Off to new avenues for power generation in space
Launch of the PULSAR project
ESA, the European Space Agency, is showing interest in developing Radionuclide Thermo-electric Generators (RTGs): cost-effective primary power sources for missions beyond low-Earth orbits. Among other things, they want to use these energy sources in the European Large Logistics Lander mission (EL3). To achieve this, together with our partners we launched the PULSAR project. (Acronym: PU-238-coupLed dynamic power system for SpAce exploRation and beyond).
RTGs: Radionuclide Thermo-electric Generators
It is sometimes overlooked, but having a power supply is the heart of any space mission. For missions in low orbit, communication satellites, etc., solar panels are used, in combination with rechargeable batteries. To explore the outer reaches of our planetary system, such as the orbit around Jupiter and beyond, solar panels are not a viable option. For this, so-called Radionuclide Thermo-electric Generators (RTGs) are used. These use the decay heat of a radioactive nuclide (primarily plutonium-238) as the primary source to generate electricity.
Plutonium-238 as the preferred isotope
The isotope Plutonium-238 (Pu-238) is the preferred choice for these RTGs. Indeed, it offers a lot of advantages. It is an almost pure alpha emitter, has a high power density and a half-life of 87.7 years. As a result, it provides a stable source of power for decades. PU-238 is obtained by irradiating Neptunium-237 (Np-237) with a high neutron flux. Neptunium-237 is a radioactive nuclide present in spent fuel from our nuclear reactors. Daughter products of Np-237 contribute to the high radiotoxicity of spent fuel for many millennia. Converting this 'waste' into a valuable raw material is a noble endeavour, but it is not straightforward.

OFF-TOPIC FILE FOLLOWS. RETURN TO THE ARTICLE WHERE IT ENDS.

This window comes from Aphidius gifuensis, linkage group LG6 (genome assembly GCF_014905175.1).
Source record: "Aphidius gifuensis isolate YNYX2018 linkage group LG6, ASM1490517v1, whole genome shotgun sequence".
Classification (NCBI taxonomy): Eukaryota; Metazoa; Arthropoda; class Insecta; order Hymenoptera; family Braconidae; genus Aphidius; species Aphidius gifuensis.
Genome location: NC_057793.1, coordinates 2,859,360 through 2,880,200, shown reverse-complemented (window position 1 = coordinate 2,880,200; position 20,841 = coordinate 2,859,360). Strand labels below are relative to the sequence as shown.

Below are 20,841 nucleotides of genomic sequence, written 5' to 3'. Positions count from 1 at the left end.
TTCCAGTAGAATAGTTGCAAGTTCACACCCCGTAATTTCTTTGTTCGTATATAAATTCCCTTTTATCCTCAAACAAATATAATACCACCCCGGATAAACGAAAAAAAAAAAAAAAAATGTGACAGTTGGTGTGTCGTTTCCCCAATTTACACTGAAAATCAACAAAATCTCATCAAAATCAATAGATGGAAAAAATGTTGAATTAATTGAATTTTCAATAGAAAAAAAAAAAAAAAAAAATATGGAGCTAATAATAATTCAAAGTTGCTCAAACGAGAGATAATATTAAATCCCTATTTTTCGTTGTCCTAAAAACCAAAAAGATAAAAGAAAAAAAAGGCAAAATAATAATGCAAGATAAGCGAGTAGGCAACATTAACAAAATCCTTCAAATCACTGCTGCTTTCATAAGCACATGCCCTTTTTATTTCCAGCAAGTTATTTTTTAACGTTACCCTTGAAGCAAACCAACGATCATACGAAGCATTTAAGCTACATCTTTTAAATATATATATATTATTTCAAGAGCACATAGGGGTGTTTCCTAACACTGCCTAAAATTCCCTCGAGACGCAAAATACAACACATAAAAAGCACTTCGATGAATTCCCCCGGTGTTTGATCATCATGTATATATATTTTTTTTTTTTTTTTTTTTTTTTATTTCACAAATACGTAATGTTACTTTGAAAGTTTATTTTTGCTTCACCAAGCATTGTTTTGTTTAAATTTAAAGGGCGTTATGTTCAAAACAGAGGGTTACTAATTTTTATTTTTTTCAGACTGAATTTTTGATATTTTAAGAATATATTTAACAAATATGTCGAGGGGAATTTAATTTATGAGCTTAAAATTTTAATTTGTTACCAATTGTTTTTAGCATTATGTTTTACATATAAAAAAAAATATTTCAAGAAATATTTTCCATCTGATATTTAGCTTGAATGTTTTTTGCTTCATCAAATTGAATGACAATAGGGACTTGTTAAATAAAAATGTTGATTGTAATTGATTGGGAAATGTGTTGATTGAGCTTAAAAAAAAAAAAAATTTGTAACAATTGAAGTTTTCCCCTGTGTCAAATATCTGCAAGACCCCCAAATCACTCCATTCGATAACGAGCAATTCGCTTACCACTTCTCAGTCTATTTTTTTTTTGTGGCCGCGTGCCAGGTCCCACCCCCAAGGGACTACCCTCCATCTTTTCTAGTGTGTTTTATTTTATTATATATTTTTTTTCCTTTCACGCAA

PULSAR seeks to overcome obstacles to the development of Radioisotope Power Systems (RPS), a key enabling technology for exploration of deep space, where the sun cannot deliver sufficient power to spacecrafts. RPS are the only existing alternative to photovoltaic cells for long-term power generation in space, but they remain a niche technology to this day and Europe does not currently have its own RPS design nor produce Plutonium-238 (Pu-238), the preferred isotope for fuelling space missions.
To address technological shortcomings and external dependencies, PULSAR will lay the foundations for end-to-end production of Pu-238 in Europe and use a Stirling engine to design a European dynamic RPS that will be up to five times more efficient than the current systems. Both outputs are expected to reach a technology readiness level (TRL) of 4 by the end of the project.
SCK CEN, an indispensable link
SCK CEN, TRACTEBEL and Orano recently conducted a feasibility study, with the support of ESA. The PULSAR project can now take advantage of this. During this study, all the resources and assets (within Europe) were evaluated which are necessary to produce Pu-238 by irradiating Np-237.
From this evaluation, SCK CEN, with its unique infrastructure, emerged as an indispensable link. Our BR2 is ideal for a demonstration production of Pu-238. Our actinide laboratories and partitioning laboratories are also well equipped to conduct the necessary front-end research (target production) and back-end research (separation and purification of Plutonium (Pu) and Neptunium (Np)).
The PULSAR consortium
The PULSAR consortium — led by TRACTEBEL, a Brussels-based international nuclear engineering consultancy that is part of the ENGIE group — brings together key European actors of the nuclear and space sectors (Belgian Nuclear Research Centre - SCK CEN, French Alternative Energies and Atomic Energy Commission - Commissariat a l'Energie Atomique et aux Energies Alternatives, European Commission Joint Research Centre, Airbus Defence and Space, ArianeGroup); a world leader in Stirling engines research (UBFC - Université Bourgogne-Franche-Comté and its affiliated entity, Université de Franche-Comté); and two consultancies with expertise in innovation and technology transfer (INCOTEC - Innovación Eficiente) and collaborative research management (ARTTIC ). The research will be carried out between September 2022 and August 2024.
- 17 July '20